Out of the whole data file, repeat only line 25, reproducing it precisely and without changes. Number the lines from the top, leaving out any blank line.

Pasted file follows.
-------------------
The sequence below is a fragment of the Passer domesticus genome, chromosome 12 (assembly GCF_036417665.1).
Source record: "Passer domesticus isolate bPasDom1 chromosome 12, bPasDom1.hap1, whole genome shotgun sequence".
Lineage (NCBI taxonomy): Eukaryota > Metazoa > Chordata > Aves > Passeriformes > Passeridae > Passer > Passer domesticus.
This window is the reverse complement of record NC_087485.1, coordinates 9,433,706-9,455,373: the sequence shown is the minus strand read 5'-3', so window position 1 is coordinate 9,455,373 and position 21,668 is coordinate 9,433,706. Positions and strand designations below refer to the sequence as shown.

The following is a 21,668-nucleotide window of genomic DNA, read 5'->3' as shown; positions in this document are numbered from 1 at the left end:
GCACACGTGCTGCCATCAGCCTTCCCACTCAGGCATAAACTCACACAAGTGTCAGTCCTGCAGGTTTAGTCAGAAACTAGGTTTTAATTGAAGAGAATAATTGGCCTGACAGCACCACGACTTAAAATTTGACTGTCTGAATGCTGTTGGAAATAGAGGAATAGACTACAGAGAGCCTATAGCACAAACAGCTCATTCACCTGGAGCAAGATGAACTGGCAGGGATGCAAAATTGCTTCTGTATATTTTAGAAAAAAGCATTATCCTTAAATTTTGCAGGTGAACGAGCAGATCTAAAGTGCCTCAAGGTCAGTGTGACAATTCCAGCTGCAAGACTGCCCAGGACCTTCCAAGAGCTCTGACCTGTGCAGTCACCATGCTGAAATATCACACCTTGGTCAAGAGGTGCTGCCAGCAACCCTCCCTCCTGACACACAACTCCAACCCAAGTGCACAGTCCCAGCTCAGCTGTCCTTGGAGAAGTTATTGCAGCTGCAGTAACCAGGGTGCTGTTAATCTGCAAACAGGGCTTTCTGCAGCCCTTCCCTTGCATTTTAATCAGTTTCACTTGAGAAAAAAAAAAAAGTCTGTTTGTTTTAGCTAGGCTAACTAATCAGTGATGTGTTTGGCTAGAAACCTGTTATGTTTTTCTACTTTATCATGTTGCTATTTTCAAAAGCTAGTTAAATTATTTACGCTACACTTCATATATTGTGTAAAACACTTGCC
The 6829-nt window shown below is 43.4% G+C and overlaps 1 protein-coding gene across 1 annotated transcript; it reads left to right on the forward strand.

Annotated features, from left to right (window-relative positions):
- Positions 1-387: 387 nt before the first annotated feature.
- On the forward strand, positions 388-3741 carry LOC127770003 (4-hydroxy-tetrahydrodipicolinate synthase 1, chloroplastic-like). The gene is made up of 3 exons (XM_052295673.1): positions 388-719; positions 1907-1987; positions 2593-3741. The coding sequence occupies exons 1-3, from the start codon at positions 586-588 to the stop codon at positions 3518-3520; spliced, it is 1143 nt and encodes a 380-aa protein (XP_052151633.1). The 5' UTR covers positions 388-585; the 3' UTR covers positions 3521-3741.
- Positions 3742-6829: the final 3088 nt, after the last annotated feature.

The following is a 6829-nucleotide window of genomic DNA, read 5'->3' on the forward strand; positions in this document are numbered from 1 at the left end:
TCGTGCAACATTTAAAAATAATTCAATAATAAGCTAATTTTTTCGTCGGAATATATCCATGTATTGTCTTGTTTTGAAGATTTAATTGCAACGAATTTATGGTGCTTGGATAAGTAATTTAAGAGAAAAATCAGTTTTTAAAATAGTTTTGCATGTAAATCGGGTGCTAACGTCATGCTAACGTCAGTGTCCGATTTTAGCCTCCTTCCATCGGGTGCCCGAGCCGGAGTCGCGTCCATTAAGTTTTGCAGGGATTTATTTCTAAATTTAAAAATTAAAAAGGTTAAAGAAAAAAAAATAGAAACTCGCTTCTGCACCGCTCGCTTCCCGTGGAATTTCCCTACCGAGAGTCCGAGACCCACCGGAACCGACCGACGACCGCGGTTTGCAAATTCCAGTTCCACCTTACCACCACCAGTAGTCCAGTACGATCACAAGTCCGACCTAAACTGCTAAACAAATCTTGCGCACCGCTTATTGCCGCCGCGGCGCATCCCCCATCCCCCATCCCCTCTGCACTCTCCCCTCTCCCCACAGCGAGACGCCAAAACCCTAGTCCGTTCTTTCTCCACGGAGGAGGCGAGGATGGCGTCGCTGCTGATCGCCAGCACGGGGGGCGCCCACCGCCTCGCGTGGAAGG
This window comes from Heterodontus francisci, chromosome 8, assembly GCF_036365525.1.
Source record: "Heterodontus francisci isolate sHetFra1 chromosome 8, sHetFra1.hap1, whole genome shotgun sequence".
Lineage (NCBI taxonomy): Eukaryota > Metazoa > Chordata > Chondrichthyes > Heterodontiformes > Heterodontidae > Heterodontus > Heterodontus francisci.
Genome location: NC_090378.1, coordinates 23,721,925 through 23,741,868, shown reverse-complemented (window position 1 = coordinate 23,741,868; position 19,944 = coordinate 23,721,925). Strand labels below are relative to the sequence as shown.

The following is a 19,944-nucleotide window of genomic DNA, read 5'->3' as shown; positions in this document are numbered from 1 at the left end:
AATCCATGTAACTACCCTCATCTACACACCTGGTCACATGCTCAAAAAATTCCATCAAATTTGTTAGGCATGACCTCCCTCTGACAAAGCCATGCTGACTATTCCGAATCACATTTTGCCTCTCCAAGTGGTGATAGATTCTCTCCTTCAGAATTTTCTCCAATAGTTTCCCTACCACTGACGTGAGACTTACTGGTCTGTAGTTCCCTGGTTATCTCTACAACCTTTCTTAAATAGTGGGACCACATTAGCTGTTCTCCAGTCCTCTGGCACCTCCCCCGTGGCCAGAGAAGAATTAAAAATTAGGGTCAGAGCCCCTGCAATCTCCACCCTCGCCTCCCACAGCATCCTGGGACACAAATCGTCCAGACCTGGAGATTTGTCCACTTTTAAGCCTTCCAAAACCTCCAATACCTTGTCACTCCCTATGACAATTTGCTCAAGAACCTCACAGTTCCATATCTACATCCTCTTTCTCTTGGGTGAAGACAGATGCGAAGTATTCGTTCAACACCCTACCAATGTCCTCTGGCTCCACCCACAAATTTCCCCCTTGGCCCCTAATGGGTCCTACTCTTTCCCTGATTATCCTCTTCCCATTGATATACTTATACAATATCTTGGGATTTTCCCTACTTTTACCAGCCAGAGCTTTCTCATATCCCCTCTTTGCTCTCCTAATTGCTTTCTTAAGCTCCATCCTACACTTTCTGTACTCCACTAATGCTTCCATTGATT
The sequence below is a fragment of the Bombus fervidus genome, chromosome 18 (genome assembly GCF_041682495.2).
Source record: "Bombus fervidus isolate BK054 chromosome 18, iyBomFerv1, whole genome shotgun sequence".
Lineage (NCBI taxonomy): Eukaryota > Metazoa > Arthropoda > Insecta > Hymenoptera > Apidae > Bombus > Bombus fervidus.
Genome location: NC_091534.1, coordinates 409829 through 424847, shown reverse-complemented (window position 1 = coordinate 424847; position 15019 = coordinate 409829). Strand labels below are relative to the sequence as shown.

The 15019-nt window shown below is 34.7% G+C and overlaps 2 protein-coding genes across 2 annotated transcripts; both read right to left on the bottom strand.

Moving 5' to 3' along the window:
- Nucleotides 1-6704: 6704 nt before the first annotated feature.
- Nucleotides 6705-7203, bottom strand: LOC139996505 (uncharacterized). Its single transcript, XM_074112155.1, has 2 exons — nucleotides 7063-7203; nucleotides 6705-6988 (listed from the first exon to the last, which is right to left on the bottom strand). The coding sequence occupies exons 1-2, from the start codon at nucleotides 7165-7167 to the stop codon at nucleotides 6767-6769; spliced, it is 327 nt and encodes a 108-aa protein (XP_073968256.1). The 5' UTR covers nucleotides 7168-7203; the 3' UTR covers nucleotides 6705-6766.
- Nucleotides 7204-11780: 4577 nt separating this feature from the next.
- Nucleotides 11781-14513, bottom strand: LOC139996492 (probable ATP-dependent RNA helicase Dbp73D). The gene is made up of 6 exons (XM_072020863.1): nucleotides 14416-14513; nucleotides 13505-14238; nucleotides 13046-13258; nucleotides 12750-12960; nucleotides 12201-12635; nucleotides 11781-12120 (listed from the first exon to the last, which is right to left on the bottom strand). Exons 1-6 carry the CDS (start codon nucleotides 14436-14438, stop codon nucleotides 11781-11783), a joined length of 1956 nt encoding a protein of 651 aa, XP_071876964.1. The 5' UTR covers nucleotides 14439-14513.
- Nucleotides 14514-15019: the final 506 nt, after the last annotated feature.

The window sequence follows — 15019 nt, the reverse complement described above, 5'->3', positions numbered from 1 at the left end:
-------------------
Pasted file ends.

Moving 5' to 3' along the window: